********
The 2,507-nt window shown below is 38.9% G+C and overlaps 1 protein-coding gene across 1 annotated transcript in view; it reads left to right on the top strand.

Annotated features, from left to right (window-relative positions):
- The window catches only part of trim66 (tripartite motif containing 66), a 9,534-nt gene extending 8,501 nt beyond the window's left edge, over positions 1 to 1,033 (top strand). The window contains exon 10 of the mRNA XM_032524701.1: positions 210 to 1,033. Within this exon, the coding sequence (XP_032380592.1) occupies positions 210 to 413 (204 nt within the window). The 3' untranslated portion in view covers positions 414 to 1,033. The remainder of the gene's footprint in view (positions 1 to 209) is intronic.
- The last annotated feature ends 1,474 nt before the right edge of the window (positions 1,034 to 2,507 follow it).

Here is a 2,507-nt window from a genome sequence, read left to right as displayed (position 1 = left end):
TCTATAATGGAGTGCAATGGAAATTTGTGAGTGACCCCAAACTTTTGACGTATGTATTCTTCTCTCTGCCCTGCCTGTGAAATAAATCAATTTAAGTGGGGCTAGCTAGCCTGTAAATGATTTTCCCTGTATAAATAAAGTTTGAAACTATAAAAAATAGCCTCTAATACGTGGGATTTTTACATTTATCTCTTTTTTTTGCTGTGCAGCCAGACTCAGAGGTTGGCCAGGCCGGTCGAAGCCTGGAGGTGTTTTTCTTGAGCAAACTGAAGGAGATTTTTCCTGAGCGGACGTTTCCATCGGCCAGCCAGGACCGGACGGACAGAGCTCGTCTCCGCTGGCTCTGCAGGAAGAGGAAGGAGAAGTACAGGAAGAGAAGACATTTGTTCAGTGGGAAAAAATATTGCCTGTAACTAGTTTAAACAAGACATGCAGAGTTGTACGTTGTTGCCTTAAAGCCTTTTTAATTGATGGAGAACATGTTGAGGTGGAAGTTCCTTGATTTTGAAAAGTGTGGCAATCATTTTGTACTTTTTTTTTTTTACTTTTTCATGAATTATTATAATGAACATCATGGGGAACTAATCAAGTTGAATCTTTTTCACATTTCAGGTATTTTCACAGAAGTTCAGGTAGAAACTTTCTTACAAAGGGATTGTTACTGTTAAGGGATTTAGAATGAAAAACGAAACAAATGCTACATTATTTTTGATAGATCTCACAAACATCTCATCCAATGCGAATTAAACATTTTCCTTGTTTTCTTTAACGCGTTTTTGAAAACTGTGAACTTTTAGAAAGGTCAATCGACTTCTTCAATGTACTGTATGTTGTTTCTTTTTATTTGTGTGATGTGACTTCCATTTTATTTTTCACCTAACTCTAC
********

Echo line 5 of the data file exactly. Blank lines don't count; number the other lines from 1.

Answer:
Here is a 2,507-nt window from a genome sequence, read left to right as displayed (position 1 = left end):